(7) Keeping this background in mind we shal first examine theprivisions of Rule 96-V bywhich the procedure for levying the compounded dutywas enacted. Clauae (1) of that rule provides that where a manufacturer who produces cotton yarn and uses the whole or part of the yarn produced by him in the manuof cotton fabrics inhis own factory, applies to the Collector and the Collector grants such appliction,t he special provisions containead in Section EVI contaning Rules 96-V to 96-X would apply tosuch a manufacturer in substitution of th eprovisions contained inthe section for the period in respect ofwhich his application has bengrantd. The effect ofthis clause is that such a manuwoldhav e to pay the co dutyinstead of the standard duty durng the perod for hwich he has ben granted permission. Clause (2) provides that such an aplication should b mae so as to cover a period not ess than six consecutive calendar months but the Collector has discretion togrant permision even for a shorter period. Clause (3) provides that if at anytime during suchperiod of a manufacturer does not want toavail himself of the new procedure he shall give a notice inwriting of his intention at least one week in advance and if he fails to give such a notice, he shal be precluded from availing himself of these provisions for a period of six months from the date of such failure it will be seen that Clause (1) of this rule does not rpovide that the appliction should necessarilybe for the period commencing from April 1, 1961 when the new procedure was tocome nto effect. It simply rpovides that as and when an manufacturer applies and is application is granted, he wouldbe entitled to opt for the ne wprocedure and on exercising such option he wouldbe iable topaythe compounded duty, ie.e, dutycalculated on a square meterofcloth produced from yarn manufacturer byhim and at the date ofclearance of the cotton fabrics and not at the date when the yarn is isued for such manufacturing process. Prima facie, therefore, he would be entitled topaythecom duty at anytime he opts for the new procedure,either as from April 1, 1961 or at any susbsequent time.his right to be taxed under the compounded levy system would arise during such period for which he has applied and obtained permissin. If he optsfor thenew procedure from April 1, 1961he would pay the compounded duty asfrom that day. If, on the other hand, he opts at a later date, he would paythe compounded duty fromsuch later date in the preent case, the petitioner mills no doubt applied for the period from April 1, 1961 to September 30,1961 and the Collector granted permission for that period. The epttitioner mills on this simple would be entitled to be taaxed under the nw proceduef for the whole of this period. But it is clear from theirown letters that they;continued toaythe standard duty till the end of July 1961 and made it plain that they would exercise the option granted tothem to from April 1, 1961 but from August 1, 1961. In other words though the period permitted to them was from April 1, 1961 to September 30, 1961 theytold the ecise authorities inclearest possible terms that theywould exercise the option granted to them not for that periodbut onyfor the peiod commencing from August 1, 1961. Though this positionisfairly clear frm the correspondence that ensued between the parties, Mr. Nanavati argued that the mills were entitled topay dutyat the compounded rate throughtout the period permitted to them , i.e., for the peirod from April 1, 1961 to September 30, 1961 eventhough themills in fact exercised the optin at a later stage and that since Clause (1) of Rule -96-V provides that the Collector has to charge the compounded dutyfor the period permitted thereuner it was implicit in that clause that if the Colleactor has levied the standard dutyhe would have to refund or adjust that dutyagaist the compounded dutywhichaone a manufacturer is liable payeven though he were to exercise the option at a late rdate. This, in short, was the contention of Mr. Nanavati though he propounded in a somewhat elaborate manner.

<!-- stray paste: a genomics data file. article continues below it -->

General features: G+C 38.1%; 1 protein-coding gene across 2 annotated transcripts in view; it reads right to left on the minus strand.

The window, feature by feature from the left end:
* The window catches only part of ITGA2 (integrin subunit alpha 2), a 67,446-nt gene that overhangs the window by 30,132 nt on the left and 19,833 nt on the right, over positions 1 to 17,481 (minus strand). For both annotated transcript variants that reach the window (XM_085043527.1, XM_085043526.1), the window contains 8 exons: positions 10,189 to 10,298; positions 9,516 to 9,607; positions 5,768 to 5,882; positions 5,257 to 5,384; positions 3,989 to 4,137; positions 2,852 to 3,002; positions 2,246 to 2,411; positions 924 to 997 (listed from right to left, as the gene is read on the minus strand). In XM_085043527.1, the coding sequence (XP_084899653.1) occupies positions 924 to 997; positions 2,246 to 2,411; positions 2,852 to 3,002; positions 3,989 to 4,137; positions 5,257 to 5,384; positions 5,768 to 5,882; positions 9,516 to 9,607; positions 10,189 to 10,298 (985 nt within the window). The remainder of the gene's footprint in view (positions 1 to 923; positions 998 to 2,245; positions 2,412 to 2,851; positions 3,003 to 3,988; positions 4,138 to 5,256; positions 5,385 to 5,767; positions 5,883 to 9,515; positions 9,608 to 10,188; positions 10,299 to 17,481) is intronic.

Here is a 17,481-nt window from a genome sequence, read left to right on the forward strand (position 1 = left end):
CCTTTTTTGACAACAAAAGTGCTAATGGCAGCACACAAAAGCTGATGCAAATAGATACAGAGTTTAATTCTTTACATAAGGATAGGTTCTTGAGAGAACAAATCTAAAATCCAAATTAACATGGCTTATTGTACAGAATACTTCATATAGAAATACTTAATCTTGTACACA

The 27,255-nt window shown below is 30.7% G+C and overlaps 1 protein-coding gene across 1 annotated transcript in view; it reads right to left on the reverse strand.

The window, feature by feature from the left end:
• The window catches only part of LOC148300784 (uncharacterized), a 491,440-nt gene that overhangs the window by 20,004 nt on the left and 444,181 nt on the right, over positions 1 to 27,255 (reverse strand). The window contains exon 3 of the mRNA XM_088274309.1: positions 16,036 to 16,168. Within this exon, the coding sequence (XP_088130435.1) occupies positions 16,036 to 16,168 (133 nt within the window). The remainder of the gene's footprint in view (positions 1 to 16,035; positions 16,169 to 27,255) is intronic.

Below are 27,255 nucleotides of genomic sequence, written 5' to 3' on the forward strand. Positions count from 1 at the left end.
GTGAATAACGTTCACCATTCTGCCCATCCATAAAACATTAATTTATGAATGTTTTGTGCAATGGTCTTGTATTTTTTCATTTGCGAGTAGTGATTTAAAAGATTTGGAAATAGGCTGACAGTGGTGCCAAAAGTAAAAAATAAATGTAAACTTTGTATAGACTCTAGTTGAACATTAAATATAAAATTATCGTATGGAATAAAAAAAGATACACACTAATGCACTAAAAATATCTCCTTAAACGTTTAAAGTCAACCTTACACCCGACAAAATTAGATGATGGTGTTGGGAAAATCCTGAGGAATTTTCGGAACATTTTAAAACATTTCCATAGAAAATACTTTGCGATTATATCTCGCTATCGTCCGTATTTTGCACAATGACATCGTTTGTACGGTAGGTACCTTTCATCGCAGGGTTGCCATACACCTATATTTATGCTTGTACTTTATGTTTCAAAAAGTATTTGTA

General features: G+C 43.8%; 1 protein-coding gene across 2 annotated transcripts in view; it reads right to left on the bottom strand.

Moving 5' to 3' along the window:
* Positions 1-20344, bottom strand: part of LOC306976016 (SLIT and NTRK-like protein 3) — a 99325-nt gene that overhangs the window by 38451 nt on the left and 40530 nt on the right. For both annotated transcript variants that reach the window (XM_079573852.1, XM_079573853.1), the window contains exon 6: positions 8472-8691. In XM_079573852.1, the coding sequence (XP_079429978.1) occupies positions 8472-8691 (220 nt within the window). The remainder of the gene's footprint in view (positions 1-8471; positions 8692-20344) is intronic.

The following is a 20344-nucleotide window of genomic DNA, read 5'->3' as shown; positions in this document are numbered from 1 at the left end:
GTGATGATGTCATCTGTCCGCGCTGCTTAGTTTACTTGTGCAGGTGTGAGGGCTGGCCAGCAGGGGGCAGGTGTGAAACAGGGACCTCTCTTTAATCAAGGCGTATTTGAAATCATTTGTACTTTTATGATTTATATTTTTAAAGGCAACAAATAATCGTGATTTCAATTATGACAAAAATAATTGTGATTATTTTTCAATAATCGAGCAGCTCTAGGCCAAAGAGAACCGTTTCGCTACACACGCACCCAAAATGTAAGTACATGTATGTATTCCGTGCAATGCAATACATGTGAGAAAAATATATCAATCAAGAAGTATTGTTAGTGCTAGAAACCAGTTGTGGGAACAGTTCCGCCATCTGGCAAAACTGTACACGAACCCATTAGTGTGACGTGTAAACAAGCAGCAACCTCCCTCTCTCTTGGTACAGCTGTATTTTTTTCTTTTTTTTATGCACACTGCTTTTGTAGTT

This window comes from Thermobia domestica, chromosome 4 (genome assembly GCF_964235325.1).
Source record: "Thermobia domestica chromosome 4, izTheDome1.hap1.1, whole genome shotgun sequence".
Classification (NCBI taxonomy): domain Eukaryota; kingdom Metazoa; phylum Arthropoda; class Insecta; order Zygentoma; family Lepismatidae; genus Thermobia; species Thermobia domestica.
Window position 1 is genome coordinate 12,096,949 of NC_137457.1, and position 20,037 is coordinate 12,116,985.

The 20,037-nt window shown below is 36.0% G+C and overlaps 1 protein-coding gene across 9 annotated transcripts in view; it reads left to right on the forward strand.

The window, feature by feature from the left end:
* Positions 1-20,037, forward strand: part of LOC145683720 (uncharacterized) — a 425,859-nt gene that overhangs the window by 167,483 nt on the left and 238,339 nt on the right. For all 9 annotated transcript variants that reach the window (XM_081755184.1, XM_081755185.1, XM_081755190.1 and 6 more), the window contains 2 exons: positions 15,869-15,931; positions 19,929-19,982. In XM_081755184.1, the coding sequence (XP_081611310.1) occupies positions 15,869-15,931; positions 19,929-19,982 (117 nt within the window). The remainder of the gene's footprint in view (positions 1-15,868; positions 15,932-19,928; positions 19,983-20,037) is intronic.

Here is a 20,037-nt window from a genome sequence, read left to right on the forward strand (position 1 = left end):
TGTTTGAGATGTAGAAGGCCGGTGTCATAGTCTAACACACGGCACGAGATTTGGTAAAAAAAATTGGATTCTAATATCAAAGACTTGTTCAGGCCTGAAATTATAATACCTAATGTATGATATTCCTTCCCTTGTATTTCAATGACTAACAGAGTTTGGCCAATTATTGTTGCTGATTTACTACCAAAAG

(8) The contentionin fact rests on te construction Clause (1) of this rule. As alreadyobserved, Clause (1) simplyprovides that a manufacturer is entitled to thebenefit of the new procedure and is entitled tobe charged the compounded duty for the period for which he applies and obtains permision. But such a appiction and the permission granted on woldbe fore the purpose of exercising the option and therefore it would seem that even if a manufacturer has obtained permisin for a particlar period, if he does not choose to exercise theoptionfor the entire period but chooses toput that option inforce at a later date he would be entitled tobe taxed at the compounded rate from suchlater date and theeexercise of that option at suchlatear date woud surelynot be retrospectively. That in effect and substance is Clause (1) ofthe rule. Suppose a manufacturer has applied under Clause (1) for the period from April 1, 1961 to December 31, 1961 and has obtained the requisite permission for that period. If he were to tel the Collector that he desires toexercise that option,s ayfromSeptember 1, 1961, surely the Collector cannot insist that he shouldbe charged with co dutyas from April 1,1961 merely becuse themanu had applied for that period and obtained would, in our opinion, be incorrect, for what is contemplated by Clause (1) is that the manufacturer wouldbe entitled to opt for thenew procedure from the date from hwich h exercises that option granted to him. We do not find in Clause (1) of the rule any provision whichlaysdown that evenif th exercise of the option is at a subsequent dte, such exercise is to operate retrospectively from the date from which the permitted period commences. Theonything,as we have aleadyobserved, which is provided in clause (1) is that themanu wold be entitled otaythe compounded duty during the period appied for and permitted bytheCollecotr. But that surelywouldnot mean that though he does not wish to be taaxedat the compounded rate for the whole oftht periodbut only for a partial period, the Collector would and can insist tolevythe compounded duty for the whole of the period. The argumnt, therefore, that though themills exercised te option on an drom august 1, 1961, once they exercised the option it would operate retrospectively from April n1, 1961 in spite of the mills having clearlystated that theydid not wish to opt until August 1, 1961, has in our view no validity.